‘Breaking free’: In your mid 30s as a manager in New York or Munich, just why you should consider a mid-career break?
Many of us grow up believing that, If you’re not moving forward you’re falling behind…and breaks are reserved for after high-school times only. When at a senior position, like a manager in a good location, or someone who has worked hard to reach the mid-management level, the idea of a mid-career break does seem shocking. The trend of taking a mid-career break has caught on over the years and become more and more “acceptable” off late. U.K. media reports more than half of their career-gappers were in their mid-30s or older in 2013, compared to only 8% in 2012. However, another survey from the London Business School reveals that 70% of women feel anxious about taking a career break. As stereotypical ‘bread winners’ men also face the same anxiety.
And having said that, it is a fact that after a few years of being in the grind of working life life does become increasingly monotonous. The learning curve, which had started on a pace of rapid growth begins to gradually stagnate – and the daily repetitive rut of waking up in the morning, going to work, and returning home in the evening often makes you long for a “lifestyle shift” of sorts.
Whether you want to go back to studying, learn a language, volunteer, freelance, start a business, travel, or write a book – an interim period of “stepping off from the treadmill” helps you reassess your priorities on the path that you would like to take. Moreover, it helps “recharge your batteries,” creating a fresh appetite for work and life, and reinvigorates the mind with a sense of “novelty” – a pause so required for gaining perspective on where your career is headed, and reflect on the transition you want to make in the next phase.
Although, to take care of anxiety associated with a mid-career break, quitting without a plan is surely not a great idea. Rita Foley and Jaye Smith, co-authors of “Reboot Your Life: Energize Your Career and Life by Taking a Break” offer some valuable advice if you’re planning an extended break from work.
Here are the top 10 ways to reduce anxiety when thinking of a mid-career break
1. Plan ahead: Map out what you want to do with your time off. Start by listing interests or visualizing what you would be doing if you were to wake up tomorrow truly happy.
2. Don’t skimp: Take at least three months off if you can.
3. Save up: To pay for your break, automatically deduct money from your paycheck. Save raises, bonuses, tax refunds, stock options, and inheritances.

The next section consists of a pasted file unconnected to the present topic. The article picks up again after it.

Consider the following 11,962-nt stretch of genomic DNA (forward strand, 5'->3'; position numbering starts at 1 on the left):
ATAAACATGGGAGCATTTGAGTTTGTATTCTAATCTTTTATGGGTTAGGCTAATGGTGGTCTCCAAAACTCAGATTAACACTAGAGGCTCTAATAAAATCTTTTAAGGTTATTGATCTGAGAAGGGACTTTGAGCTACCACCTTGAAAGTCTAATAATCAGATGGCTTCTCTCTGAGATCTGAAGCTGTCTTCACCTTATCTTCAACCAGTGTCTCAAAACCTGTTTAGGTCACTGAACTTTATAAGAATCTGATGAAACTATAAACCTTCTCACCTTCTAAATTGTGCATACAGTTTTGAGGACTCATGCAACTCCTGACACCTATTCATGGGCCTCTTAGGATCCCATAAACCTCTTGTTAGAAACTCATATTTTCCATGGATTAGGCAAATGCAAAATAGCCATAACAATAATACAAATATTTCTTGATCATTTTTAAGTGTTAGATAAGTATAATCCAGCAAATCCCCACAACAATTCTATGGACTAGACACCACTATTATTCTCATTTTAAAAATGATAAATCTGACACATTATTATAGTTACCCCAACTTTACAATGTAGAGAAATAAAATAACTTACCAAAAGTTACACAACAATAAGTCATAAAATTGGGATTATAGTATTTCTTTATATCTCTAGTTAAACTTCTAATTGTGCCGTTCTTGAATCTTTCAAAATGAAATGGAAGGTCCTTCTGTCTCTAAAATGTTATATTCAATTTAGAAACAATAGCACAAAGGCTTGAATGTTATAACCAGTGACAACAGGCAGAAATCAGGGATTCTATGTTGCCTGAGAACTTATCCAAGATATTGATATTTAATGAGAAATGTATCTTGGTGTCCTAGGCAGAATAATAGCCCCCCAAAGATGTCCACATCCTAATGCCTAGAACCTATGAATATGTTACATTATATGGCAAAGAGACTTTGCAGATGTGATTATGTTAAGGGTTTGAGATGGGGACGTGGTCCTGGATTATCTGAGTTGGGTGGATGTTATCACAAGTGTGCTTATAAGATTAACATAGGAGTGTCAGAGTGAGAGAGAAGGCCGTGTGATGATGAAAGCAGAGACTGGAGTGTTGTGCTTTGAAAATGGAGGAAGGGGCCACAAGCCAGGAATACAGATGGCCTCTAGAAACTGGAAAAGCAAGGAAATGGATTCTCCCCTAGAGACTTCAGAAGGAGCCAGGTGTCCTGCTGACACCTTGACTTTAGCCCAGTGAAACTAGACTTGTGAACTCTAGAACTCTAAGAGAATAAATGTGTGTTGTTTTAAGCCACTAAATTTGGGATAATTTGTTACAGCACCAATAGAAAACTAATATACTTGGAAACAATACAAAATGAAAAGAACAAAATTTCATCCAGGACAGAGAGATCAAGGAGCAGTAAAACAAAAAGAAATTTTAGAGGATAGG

4. Cut costs: Consider renting or swapping your home. Investigate opportunities, such as fellowships, that generate income.
5. Set expectations: Let friends and family in on your plan, but don’t take on obligations that may derail your plans.
6. Find a support network: Organizations including the Transition Network, Project Renewment, and Coming of Age may help motivate and inspire you.
7. Craft an elevator speech: Make up a title for yourself or simply say, “You cannot imagine all the things I am involved in.”
8. Get away from your routine: Hike, travel, and try new things.
9. Make time for relaxation and reflection: Keep a journal, go for long walks.
10. Don’t forget the lessons you learned: After taking a new job, deliberately schedule time for the things that are important to you.
You could look at working overseas, if even for a short while – something that could boost your career immensely.
We give you, dear manager in New York, 5 top reasons you could seriously gain through your mid-career break:
1. Expand your skill-set: Working abroad provides you with an international perspective, not only broadening your horizons but also offering a unique understanding of skill-sets required in a global economy. It also helps you adapt to diverse workplaces.
2. Financial implications: Many people choose to work abroad because the pay is lucrative, especially if the cost of living is lower. Make sure that the price of relocating and other important variables too are equally cost-effective.
3. Cultural immersion: Immersing yourself in the local customs, traditions, and ways of life is the best way to really “feel” and become a part of the place you are moving to. This will not only enrich your cultural awareness but will also make your life easier while there.
4. Fast-track career move: International exposure goes a long way in accelerating one’s prospects for a promotion or lead to enhanced reward packages. This is mostly because you tend to be faced with a whole host of challenges and opportunities in a shorter space of time.
5. Changing your mind: You might realize after a few months that this is really not something for you, in which case you could start figuring out options about what to do once you return. The time you spent, however, will not go in waste – The experience you gained would certainly help you find a good role in your home country.
If you’re still not convinced about a mid-career gap, ask yourself this: Are your risks of being dislodged outweighed by the benefits that a sustained period of novelty might bring? If your answer is no, then you know what to do!